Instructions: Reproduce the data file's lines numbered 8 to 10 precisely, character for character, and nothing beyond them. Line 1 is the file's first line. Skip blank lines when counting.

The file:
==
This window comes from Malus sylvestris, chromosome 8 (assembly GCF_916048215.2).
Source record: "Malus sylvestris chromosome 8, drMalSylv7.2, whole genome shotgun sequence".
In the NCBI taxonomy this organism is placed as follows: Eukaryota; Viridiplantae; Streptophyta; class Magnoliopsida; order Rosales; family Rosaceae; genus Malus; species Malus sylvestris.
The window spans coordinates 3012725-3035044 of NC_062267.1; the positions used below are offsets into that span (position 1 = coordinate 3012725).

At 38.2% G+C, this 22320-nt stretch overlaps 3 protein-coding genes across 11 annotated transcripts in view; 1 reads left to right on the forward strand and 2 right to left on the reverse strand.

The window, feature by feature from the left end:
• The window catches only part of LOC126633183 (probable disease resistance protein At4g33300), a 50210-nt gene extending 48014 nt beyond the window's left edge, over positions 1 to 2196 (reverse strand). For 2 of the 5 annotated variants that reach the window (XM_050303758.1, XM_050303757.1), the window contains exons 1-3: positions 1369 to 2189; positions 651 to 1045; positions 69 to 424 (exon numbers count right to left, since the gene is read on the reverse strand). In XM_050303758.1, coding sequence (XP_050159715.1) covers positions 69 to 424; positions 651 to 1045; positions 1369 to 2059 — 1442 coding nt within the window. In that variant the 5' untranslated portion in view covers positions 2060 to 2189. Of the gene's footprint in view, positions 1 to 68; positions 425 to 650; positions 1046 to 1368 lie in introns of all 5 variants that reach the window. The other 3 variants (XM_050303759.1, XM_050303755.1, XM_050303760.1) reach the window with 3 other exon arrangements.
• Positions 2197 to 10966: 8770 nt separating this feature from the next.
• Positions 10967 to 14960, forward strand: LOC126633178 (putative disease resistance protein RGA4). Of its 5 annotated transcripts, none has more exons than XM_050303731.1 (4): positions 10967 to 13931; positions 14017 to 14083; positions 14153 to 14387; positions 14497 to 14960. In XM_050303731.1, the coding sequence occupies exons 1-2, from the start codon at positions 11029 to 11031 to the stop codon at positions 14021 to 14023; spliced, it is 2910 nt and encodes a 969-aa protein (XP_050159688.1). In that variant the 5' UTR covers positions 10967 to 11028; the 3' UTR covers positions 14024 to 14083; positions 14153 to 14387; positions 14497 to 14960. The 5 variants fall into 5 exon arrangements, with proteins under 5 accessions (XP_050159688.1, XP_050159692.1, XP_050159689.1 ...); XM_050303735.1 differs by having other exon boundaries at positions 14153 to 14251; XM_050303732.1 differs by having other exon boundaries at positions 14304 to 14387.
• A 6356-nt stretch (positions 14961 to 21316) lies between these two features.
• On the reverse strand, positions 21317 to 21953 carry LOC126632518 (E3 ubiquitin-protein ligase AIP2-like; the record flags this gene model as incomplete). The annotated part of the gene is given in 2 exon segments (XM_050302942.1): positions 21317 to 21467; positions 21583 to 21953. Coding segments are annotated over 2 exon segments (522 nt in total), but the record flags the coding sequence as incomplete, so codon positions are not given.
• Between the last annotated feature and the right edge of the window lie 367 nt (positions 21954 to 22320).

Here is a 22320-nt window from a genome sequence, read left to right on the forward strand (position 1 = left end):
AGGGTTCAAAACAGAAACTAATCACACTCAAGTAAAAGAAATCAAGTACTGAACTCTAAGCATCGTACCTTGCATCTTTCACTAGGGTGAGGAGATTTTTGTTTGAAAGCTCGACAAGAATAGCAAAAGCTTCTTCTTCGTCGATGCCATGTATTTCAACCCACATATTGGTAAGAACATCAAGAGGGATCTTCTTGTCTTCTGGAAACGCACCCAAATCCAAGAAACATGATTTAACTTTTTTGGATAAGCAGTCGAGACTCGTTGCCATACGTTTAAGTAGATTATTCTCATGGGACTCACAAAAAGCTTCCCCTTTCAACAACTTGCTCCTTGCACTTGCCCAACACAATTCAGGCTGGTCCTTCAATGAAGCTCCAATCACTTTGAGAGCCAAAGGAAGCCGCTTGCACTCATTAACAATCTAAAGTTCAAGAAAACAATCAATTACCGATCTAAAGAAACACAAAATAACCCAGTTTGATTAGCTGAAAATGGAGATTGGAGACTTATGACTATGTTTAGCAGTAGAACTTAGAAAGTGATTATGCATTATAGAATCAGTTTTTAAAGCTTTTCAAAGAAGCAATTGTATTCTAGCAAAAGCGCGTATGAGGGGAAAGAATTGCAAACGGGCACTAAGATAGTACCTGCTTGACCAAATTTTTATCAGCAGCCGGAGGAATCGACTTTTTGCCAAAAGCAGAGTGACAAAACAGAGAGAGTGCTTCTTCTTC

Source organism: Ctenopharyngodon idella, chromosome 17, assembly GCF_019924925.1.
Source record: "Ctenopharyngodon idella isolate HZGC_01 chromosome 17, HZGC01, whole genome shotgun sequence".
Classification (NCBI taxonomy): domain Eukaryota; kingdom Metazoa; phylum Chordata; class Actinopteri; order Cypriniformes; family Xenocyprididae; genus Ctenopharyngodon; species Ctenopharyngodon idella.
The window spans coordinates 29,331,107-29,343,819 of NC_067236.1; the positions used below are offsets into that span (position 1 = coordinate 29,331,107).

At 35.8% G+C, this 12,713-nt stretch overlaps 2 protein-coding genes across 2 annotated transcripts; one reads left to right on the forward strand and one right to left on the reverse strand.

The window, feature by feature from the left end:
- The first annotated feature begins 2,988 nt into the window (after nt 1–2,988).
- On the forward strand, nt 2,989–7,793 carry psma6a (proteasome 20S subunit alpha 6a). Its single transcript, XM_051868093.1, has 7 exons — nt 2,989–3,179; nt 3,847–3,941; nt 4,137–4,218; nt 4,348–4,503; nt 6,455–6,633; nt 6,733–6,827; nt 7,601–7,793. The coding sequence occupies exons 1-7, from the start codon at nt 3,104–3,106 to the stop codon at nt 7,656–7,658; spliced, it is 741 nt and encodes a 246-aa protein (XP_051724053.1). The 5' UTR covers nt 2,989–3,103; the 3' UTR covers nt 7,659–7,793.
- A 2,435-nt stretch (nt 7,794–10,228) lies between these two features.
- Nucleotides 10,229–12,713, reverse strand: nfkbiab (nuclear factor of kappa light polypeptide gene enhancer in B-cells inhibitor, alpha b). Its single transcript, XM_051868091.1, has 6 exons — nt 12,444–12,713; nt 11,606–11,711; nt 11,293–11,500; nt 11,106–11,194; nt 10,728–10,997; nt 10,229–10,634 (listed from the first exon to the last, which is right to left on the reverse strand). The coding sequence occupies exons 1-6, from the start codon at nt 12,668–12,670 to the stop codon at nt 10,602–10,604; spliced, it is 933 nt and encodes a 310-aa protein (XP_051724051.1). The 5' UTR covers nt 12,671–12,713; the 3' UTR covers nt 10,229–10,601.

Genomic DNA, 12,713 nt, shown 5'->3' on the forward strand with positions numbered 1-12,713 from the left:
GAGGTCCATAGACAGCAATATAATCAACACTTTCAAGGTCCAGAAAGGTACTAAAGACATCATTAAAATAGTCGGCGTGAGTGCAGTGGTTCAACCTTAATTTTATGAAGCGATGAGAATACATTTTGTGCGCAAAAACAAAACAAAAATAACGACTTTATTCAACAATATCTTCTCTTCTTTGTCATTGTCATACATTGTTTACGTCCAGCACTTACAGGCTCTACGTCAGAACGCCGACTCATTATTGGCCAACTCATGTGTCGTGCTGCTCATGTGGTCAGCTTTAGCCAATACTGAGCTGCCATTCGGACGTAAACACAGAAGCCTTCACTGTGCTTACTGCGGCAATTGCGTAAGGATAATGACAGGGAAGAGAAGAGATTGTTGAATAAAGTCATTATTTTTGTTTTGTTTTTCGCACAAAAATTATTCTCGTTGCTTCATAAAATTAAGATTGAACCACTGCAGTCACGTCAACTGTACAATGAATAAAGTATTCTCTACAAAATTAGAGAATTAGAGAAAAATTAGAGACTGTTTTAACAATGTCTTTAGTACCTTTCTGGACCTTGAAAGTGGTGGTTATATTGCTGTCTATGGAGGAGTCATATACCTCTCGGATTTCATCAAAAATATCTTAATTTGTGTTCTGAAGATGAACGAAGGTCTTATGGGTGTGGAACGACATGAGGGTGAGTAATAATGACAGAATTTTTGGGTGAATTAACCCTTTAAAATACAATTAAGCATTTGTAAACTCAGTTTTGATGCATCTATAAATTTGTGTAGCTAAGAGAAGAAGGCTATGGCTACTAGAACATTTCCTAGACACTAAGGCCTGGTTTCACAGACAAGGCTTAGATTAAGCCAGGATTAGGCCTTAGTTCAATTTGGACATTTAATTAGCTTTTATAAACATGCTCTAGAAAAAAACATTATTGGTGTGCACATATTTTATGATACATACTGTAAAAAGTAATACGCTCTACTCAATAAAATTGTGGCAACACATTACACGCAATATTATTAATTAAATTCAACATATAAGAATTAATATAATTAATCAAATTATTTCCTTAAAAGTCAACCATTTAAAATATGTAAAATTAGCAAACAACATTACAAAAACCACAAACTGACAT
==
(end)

• Positions 2197 to 10966: 8770 nt separating this feature from the next.
• Positions 10967 to 14960, forward strand: LOC126633178 (putative disease resistance protein RGA4). Of its 5 annotated transcripts, none has more exons than XM_050303731.1 (4): positions 10967 to 13931; positions 14017 to 14083; positions 14153 to 14387; positions 14497 to 14960. In XM_050303731.1, the coding sequence occupies exons 1-2, from the start codon at positions 11029 to 11031 to the stop codon at positions 14021 to 14023; spliced, it is 2910 nt and encodes a 969-aa protein (XP_050159688.1). In that variant the 5' UTR covers positions 10967 to 11028; the 3' UTR covers positions 14024 to 14083; positions 14153 to 14387; positions 14497 to 14960. The 5 variants fall into 5 exon arrangements, with proteins under 5 accessions (XP_050159688.1, XP_050159692.1, XP_050159689.1 ...); XM_050303735.1 differs by having other exon boundaries at positions 14153 to 14251; XM_050303732.1 differs by having other exon boundaries at positions 14304 to 14387.
• A 6356-nt stretch (positions 14961 to 21316) lies between these two features.